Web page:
Partnership structure risks decision-making “paralysis” but still works, study finds
Conflict: partners can often turn non-contentious issues into battles
Professional services firms (PSFs) have managed to overcome the potential decision-making “paralysis” inherent in the partnership structure, new research has found.
Work by the Novak Druce Centre for Professional Service Firms, part of Said Business School in Oxford, concluded that the partnership model can often complicate decisions, with non-contentious issues quickly flaring up to the point where they threaten the retention of partners.
The research, which included in-depth studies of 16 PSFs, including law firms, found that such practices are “extremely challenging” to manage because they are by necessity of the work they do made up of “highly-educated individuals who require a high degree of autonomy and discretion to deliver very personal and tailored services to clients. In many instances, their people are notably strong-willed and individualistic”.
Even where partnerships adopt more formal structures and controls to manage their growing complexity, scope and sheer size, “peer control and professional self-monitoring still prevail”, it said.
The study found that PSFs “spend considerable time and resource dealing with seemingly simple issues which quickly become complex because of people issues. Moreover, issues which appear non-contentious often flare into troublesome matters with significant implications for the retention and motivation of key individuals”. The research indicated that this escalation is very common.
The research also highlighted the extent to which individual partners are willing to challenge the authority of senior partners over seemingly trivial issues in a way less likely to occur in a corporate setting. “Partners feel able to challenge even small decisions as they are co-owners of the organisation, work in a context in which this has become culturally acceptable, and are aware of the firm’s dependency upon them. Collectively they feel entitled to veto management proposals even if strategically beneficial for the firm as a whole. They are also tend to use arguments centred on protecting long-standing client relationships, service levels and professionalism as an effective means to derail unpopular initiatives even when none is in danger of being compromised.” As a result, the need for managing partners to build consensus among colleagues emerged.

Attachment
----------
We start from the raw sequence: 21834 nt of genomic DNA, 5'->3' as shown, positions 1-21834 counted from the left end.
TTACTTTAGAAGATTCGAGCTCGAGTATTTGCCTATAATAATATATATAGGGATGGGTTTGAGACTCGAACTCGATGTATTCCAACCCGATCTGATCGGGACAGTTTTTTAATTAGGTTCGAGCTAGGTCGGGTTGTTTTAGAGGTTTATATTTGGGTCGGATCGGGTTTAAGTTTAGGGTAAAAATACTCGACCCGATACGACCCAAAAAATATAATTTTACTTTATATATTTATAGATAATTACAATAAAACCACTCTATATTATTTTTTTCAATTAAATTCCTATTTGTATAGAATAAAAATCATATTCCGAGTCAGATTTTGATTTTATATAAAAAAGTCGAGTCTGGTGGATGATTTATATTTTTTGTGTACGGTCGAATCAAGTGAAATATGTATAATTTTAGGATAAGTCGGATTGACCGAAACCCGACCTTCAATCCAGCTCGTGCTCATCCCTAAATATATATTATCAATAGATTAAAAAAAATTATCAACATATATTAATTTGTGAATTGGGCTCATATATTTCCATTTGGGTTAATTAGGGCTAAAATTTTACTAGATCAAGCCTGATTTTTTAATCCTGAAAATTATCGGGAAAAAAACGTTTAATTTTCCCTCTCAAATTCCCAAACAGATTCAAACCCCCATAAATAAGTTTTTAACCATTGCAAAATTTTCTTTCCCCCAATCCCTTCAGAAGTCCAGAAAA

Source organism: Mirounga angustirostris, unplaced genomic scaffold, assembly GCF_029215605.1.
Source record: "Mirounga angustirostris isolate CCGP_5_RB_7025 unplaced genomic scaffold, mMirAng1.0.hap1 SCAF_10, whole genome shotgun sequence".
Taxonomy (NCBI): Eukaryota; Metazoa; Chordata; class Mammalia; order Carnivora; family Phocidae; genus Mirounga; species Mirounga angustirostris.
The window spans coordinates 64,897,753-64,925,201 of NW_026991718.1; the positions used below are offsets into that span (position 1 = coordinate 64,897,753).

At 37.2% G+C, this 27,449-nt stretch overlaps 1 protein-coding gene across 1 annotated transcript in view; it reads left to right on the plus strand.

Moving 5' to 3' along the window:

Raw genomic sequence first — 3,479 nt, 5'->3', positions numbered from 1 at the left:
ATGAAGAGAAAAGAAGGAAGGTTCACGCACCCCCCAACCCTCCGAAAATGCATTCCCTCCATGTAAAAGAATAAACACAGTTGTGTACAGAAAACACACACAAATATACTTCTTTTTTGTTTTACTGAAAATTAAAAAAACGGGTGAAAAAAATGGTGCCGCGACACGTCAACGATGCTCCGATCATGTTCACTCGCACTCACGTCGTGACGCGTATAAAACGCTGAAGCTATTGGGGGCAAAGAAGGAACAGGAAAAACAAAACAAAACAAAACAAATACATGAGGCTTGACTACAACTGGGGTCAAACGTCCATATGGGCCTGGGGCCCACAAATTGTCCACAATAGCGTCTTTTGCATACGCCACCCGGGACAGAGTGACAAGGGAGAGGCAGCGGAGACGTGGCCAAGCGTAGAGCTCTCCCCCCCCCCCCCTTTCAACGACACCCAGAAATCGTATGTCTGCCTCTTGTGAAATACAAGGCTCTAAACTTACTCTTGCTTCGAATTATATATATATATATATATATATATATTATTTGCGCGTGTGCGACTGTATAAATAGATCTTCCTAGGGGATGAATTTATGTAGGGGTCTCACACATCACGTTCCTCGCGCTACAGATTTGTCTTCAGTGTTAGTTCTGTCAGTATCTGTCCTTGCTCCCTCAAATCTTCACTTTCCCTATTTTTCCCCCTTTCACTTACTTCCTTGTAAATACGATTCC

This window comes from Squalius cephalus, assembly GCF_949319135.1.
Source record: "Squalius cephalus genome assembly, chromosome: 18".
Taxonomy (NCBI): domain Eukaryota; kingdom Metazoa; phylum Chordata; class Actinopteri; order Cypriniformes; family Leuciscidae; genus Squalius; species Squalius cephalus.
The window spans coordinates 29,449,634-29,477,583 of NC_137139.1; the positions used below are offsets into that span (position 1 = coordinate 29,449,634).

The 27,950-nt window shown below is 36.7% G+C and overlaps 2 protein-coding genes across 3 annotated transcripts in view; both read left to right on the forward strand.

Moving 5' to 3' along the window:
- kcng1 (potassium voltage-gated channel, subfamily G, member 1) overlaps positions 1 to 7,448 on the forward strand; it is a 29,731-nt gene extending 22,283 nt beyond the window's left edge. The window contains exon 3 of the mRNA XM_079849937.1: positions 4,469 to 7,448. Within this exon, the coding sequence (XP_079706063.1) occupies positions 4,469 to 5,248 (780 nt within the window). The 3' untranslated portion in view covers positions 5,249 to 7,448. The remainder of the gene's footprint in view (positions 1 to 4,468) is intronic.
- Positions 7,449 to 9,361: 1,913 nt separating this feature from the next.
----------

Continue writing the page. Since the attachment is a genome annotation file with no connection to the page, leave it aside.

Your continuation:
Professor Tim Morris, one of the authors of the research, said: “It is surprising that decisions get made or enacted at all. When you consider all the factors at play, particularly the diffusion of power within PSFs, the firms could potentially be paralysed and their strategic progress undermined, especially in the largest firms where there are hundreds of partners. But many of these firms have successfully addressed the inherent tensions we observed.
“It is notable that many of them are led by particularly effective leaders who are skilled monitors of the political atmosphere within the firm, broker agreements across factions and build the necessary consensus. Like good politicians these leaders are strong negotiators, often with a flair for rhetoric and a reputation – especially internally – for integrity. These attributes are critical for their success in a uniquely challenging organisational setting.”
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